Dialysis patients commend gov’t for treatment being offered at GPHC

Government, through the Georgetown Public Hospital Corporation (GPHC) is providing the needed support for dialysis patients and those in urgent need of kidney transplants.

March is designated National Kidney Month and the GPHC today hosted a press conference, where dialysis patients and the first patient, who received a kidney transplant at the facility, were present to share their experiences at the institution.

Dr. Bolan Persaud, surgeon attached to the Nephrology and Kidney Transplant Department, GPHC

The first patient to receive the kidney transplant at the hospital is 33-year-old, Keron Hardial, who explained that he had a successful transplant in September, 2015. Hardial said he was on dialysis for nine months before going into surgery, which he related was not an easy journey.

“Being on dialysis is not easy and I would like to encourage all dialysis patients to keep their head up and hang in there. There’s light at the end of the tunnel and transplant is possibly the only reason that you could get a better health so there’s no point in giving up when you go through so much of dialysis,” he said.

Keron Hardial, the first patient receive a kidney transplant at the GPHC

He further explained that his life after the kidney transplant has been ‘pretty good’ as there were no side effects following the operation.

Meanwhile, surgeon attached to the Nephrology and Kidney Transplant Department, Dr. Bolan Persaud said, “if persons are able to control their diabetes and blood pressure, they will be able to keep their kidneys functioning.”

He was speaking during a press conference at the GPHC boardroom on Friday.

The doctor said a person’s kidney after a transplant can last for years depending on the efforts of that person to live a healthy life.

Diet given to persons on dialysis

“We had three patients whose disease would have recurred in their transplant…doing a transplant we always try to explain this to the transplant patients that, yes despite transplant is the best treatment for the kidney failure it gives you a better quality of life, this kidney can last one day, it can last one week…it can last 15 years all based on how you take care for it,” Dr. Persaud said.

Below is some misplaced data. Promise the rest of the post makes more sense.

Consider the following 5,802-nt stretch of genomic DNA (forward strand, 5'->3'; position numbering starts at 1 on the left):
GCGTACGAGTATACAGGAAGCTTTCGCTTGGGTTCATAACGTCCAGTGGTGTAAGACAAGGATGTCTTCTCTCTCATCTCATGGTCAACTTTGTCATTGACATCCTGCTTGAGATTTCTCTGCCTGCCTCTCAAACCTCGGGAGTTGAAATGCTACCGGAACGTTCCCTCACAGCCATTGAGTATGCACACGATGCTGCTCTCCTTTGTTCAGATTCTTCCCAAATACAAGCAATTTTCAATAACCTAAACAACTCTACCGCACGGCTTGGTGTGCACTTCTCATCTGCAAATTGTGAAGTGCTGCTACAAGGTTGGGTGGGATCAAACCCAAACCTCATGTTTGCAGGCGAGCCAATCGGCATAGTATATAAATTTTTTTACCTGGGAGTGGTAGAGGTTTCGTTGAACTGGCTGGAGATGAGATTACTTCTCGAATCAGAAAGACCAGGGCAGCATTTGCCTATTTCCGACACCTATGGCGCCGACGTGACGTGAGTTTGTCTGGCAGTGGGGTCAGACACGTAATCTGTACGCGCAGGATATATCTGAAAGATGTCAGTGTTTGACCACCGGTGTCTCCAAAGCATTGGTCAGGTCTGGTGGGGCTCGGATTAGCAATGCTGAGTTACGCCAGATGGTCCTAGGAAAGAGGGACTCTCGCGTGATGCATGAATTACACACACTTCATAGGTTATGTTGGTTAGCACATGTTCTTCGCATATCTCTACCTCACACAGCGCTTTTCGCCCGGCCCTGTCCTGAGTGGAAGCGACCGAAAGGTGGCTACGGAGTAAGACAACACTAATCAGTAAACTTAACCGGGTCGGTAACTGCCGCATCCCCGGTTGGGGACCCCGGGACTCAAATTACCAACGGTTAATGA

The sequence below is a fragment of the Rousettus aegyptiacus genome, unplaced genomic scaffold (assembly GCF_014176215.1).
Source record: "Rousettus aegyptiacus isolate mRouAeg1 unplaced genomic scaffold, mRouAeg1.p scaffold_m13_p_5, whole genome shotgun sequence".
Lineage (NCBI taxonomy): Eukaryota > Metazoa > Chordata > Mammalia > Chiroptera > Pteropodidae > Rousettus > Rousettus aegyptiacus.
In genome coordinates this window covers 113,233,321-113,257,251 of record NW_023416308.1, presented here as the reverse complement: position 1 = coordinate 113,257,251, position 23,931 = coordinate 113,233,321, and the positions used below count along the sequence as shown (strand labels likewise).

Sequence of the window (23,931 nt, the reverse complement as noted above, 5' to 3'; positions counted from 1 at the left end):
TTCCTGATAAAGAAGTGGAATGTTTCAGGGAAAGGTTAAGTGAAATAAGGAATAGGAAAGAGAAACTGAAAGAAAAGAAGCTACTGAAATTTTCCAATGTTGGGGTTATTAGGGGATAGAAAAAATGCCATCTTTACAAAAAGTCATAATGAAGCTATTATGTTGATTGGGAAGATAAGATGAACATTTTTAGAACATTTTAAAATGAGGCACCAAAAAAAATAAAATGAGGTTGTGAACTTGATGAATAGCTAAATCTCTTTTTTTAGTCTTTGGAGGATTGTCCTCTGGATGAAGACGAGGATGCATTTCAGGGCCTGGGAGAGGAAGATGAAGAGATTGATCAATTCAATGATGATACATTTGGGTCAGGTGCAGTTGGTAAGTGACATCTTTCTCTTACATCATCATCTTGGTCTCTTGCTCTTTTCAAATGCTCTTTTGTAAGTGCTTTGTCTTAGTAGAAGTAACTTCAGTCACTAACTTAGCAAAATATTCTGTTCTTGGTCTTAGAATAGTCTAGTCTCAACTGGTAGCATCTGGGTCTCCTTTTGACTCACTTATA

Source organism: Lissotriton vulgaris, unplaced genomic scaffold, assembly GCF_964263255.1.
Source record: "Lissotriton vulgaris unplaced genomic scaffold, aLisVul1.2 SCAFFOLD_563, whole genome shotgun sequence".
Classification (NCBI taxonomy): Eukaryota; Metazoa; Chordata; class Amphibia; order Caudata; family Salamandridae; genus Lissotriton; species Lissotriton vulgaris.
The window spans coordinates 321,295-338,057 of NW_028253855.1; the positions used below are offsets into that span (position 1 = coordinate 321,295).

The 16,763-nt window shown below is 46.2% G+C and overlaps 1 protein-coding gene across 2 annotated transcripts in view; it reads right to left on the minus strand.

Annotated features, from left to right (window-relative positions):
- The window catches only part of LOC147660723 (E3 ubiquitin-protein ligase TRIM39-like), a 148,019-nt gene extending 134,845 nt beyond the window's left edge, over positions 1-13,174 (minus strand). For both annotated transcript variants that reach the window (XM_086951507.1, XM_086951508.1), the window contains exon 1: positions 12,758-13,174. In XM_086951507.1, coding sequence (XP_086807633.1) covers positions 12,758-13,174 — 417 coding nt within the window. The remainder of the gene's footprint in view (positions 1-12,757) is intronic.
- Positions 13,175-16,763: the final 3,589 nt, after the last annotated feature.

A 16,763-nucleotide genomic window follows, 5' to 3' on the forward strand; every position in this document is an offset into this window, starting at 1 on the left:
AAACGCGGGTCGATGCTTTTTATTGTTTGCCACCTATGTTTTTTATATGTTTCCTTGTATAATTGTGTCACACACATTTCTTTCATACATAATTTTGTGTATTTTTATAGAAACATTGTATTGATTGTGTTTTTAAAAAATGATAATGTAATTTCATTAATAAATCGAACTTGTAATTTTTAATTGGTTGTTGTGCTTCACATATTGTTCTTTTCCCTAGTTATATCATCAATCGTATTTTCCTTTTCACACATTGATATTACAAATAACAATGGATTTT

He noted that the hospital is currently working on getting a transplant lab to facilitate cross-matching for patients.

Gilian Mahago, a 39-year-old dialysis patient related her experience with the treatment since November last year and said her motivation, “is just keep a positive mind and try not to think about anything that would keep you down.”

Dialysis patient, Gilian Mahago and her husband

Mahago, who also lost her sight to due to lupus said, “I don’t see but I talk to patients at our centre in Berbice and they say it’s really expensive for them…I’m not talking on my behalf alone, but in general it’s really expensive to do dialysis so if the Government could give us it free would be a great help.”

According to Senior Registrar Nephrologist, Dr. Haimchand Barran, there are approximately 200 dialysis patients being treated in private dialysis centre and about 15 in the public hospital.

He further noted that, “70 percent of our patients approximately [with diabetes] end up with kidney disease and about half of those end up on dialysis.”

In this regard, he is urging persons with diabetes to get a checkup with their doctors at least once annually, to ensure their kidneys are properly functioning.

The doctor explained that it is possible to reverse kidney failures if detected in the early stage, therefore it is important for persons to know their diabetic status as early as possible so that it can be monitored.

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